Equipment, raw materials, semi-finished products, operating materials, etc., needed by the enterprise. It can be listed as the effect of the suppliers from which it buys the resources on the business and the power to steer the sector.
Vendors (suppliers) are individuals or businesses that provide all kinds of inputs, such as raw materials, auxiliary materials, semi-finished products, and energy required to produce goods and services in an industry.
The increase in the bargaining power of the sellers may adversely affect the costs, inputs, and quality of the final products, production quantities, and delivery times of the enterprises operating in the Industry.
Firms that enter the market can create changes and uneasiness in the market structure and competition. The bargaining power of the suppliers is also defined as the input market. How many suppliers are there for raw materials, parts, labor, and services (such as expertise)?
- Determinants of Sellers’ Bargaining Power
- Too many sales
- No substitute products
- The importance of the sector
- Importance for buyers
- High transition costs and product diversity
- Forward integration threats
3. POWER- Threat of Substitute Goods
Threats of substitutes created by substitute products other than the sector in which they operate (threat of substitutes)
- Buyer’s tendency to substitute product
- price performance of the substitute product
- Buyer’s replacement cost –
- The degree of persuasion of product differentiation
- Number of substitute products in the market
- Ease of use of the replacement product. For example, knowledge-based products can easily replace substance-based products in the market.
- Limited product -Able to amortize quality
if substitute products are cheaper or the same in price but better in other respects (aesthetics, quality, durability)
If buyers can easily switch to this product when the substitute products become attractive in terms of various qualities (if the damage and costs of switching to a substitute product are minimal)
If there are sociopsychological trends such as increasing the attractiveness of substitute products, being fashionable in the market, and attracting the attention of buyers
The competition for quality and low-cost substitute products affects (negatively) the strategic advantages of enterprises. Therefore, hazards or risks should be analyzed as substitute products begin to be produced.
Identifying substitute products is the search for other products that will fulfill the same function as the product in the Industry. (Sometimes, this can be a complex task that requires research into different business areas).
Ex; Bus companies trying to compete with airline companies
4. POWER – Bargaining Power of Buyers;
the pressure created by the business on the business thanks to the bargaining power of its customers and its ability to steer the Industry.
- Determinants of Buyers’ Bargaining Power
- Too much intake
- Low transition costs
- Whether the products received are standardized or undifferentiated.
- Serious backward integration threats
- Knowledge of the market and other businesses
- Profits and interests
- Buyer’s price sensitivity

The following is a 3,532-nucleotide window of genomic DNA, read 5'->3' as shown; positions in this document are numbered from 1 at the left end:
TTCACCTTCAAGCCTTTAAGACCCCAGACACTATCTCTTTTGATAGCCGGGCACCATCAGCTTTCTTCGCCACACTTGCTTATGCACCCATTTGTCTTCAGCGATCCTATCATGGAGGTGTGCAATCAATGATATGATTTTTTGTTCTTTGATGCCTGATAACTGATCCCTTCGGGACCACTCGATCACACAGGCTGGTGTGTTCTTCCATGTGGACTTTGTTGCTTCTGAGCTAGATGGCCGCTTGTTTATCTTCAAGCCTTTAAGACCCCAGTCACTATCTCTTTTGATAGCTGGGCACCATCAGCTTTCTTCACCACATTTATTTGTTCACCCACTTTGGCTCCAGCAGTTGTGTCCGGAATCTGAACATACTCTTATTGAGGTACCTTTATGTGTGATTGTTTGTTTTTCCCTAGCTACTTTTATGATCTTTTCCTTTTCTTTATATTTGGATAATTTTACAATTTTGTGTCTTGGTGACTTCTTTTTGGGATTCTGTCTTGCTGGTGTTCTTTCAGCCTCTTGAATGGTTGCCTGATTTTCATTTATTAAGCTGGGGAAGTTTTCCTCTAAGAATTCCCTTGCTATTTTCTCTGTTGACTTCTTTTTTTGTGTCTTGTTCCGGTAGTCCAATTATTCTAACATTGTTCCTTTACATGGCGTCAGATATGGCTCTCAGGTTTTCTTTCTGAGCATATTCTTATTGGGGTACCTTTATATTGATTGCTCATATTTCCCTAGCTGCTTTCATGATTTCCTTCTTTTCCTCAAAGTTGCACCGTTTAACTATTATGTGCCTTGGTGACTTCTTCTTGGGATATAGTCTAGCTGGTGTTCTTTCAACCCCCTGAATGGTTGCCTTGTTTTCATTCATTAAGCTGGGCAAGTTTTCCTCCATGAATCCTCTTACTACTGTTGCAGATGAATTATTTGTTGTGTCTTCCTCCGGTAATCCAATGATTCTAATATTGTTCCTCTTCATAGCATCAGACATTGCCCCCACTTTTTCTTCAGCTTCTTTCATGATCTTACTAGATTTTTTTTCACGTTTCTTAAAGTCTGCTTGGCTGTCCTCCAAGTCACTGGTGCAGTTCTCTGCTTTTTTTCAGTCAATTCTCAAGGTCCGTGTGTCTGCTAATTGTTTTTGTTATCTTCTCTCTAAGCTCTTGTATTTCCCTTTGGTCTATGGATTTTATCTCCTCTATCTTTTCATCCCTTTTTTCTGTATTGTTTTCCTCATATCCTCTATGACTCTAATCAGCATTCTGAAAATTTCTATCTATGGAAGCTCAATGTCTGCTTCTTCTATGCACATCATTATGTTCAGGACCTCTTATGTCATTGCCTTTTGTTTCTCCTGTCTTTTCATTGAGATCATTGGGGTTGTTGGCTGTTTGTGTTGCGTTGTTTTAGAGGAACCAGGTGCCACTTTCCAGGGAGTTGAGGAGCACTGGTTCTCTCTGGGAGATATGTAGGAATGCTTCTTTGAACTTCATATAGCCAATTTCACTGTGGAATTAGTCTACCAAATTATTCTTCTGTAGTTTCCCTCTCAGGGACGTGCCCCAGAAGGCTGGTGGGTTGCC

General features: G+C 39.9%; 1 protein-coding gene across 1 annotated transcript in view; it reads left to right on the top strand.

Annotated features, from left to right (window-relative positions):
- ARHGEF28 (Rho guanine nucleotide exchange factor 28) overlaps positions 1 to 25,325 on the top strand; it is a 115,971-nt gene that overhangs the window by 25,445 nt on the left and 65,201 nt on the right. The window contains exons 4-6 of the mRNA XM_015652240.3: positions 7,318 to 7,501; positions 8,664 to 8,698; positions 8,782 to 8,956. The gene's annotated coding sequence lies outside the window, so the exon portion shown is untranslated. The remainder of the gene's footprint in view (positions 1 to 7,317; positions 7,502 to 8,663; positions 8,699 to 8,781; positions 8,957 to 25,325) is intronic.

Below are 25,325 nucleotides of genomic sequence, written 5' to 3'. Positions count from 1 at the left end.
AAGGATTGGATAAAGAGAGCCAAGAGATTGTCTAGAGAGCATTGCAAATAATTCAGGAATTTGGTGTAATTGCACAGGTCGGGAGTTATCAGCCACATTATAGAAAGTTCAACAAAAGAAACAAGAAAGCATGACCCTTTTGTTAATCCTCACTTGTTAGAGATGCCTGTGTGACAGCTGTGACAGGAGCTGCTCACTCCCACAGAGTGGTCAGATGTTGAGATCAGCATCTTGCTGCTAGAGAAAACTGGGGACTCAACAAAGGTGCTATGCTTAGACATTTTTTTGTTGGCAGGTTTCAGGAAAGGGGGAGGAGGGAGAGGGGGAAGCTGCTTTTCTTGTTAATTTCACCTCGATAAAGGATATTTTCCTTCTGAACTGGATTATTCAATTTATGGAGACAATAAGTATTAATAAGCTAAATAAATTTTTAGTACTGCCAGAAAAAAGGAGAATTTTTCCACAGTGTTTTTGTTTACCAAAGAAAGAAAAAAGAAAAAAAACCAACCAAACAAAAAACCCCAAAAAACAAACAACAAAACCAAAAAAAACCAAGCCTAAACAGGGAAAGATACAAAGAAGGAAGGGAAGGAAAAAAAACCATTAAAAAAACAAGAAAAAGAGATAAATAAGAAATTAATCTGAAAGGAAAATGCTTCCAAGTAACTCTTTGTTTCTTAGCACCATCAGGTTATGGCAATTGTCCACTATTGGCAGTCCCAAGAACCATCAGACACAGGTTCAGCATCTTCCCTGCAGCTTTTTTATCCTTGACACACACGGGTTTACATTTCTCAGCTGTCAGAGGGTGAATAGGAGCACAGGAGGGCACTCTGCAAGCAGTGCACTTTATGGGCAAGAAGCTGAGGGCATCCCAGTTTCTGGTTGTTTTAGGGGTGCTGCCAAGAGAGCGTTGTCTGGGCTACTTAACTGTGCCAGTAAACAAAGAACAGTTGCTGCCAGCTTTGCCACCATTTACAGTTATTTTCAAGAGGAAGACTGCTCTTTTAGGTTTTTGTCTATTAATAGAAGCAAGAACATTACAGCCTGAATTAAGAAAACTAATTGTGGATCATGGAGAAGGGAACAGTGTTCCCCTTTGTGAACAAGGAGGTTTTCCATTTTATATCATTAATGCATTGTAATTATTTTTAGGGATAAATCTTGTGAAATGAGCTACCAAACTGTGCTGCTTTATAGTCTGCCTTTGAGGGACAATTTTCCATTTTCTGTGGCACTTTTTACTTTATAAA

- Buyer volume Availability of existing substitutes
- Differentiating advantages of industrial products RFM analysis
5. POWER- Competition Among Current Competitors in the Industry
The current competitive structure in the business’s sector (industry rivalry). For most industries, the intensity of competition is an important determinant of the competitiveness of the Industry.
If a business does not know its competitors, their activities in the market, and the strategies they follow, it does not make much sense to know its own products and activities very well.
The business’s competitors may be firms that produce similar goods and services, as well as firms that produce substitute products.
Price competition, Advertising wars, Introducing a new product to the market, Extended customer service or warranties, etc., may come up.
How do you create an industry analysis?
To perform and use industry analysis, follow these steps:
1. Understand why you are doing industry analysis
The first step in doing industry analysis is to define your goals. Understanding why you are doing industry analysis makes it easier to choose the method or methods to use, as you can use these models simultaneously to build a complete understanding. With a goal in mind, the right industry analysis method can help you understand your business in the Industry and create a plan for growth and improvement.
2. Build a comprehensive understanding of the Industry
Using one or all of the above methods, you want to evaluate external and internal factors that may affect your success and ability to grow. Using these models allows you to consider all the factors that affect your business. Creating a visual representation of this information can also be helpful, as it allows you to conceptualize and communicate information to your team and partners. These are some aspects of building a comprehensive understanding of the Industry:
Do market research to identify an ideal customer: Using market research, you can understand external factors such as trends and lifestyle changes, among other factors such as your buyer’s bargaining power.
Evaluating your competition in the Industry: Evaluating your competitor’s threats and opportunities and their strengths and weaknesses allows you to leverage your own distinct talents and succeed in the Industry.
Gather data on internal and external factors: You may want to understand how government regulations, social-demographic behavior, and technological advances can help or hinder your success. Having a comprehensive understanding of these external factors and internal factors such as your own strengths and weaknesses creates a comprehensive knowledge of how your business is doing in the Industry.
3. Analyze the internal and external data you collect
Once you have your data, you may want to hire or consult with data analysts to make sense of the data. Which results are most valuable to you depends on your particular strengths and weaknesses and your Industry. You can choose a focus, such as determining how demographic changes will affect your buyer’s bargaining power or how supplier prices will change the threat of new competition in the market.
4. Build a strategy using internal and external industry data
Using your data and forecasts, you can make actionable plans for how you can take advantage of market changes or avoid the negative effects of external factors. This could mean using new technology to appeal to a younger generation or creating a loyalty program to reduce your buyer’s bargaining power. Considering all supply chain issues, internal and external threats and opportunities allow you to plan for realizing your company’s potential.